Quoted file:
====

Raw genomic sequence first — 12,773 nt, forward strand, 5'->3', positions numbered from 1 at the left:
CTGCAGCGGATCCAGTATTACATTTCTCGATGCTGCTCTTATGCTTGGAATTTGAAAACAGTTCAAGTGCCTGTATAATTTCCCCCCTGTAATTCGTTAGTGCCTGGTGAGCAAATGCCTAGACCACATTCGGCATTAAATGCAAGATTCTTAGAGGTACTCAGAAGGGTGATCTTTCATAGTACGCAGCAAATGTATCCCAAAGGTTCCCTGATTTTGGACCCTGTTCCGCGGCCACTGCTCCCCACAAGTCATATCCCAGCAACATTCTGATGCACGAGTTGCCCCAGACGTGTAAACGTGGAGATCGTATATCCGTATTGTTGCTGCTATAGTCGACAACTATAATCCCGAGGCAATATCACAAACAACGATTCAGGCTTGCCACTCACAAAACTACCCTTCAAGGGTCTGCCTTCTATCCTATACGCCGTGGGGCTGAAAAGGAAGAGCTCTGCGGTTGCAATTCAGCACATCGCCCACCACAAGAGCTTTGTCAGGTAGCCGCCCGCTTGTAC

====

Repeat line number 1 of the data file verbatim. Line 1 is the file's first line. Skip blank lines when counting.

Raw genomic sequence first — 12,773 nt, forward strand, 5'->3', positions numbered from 1 at the left: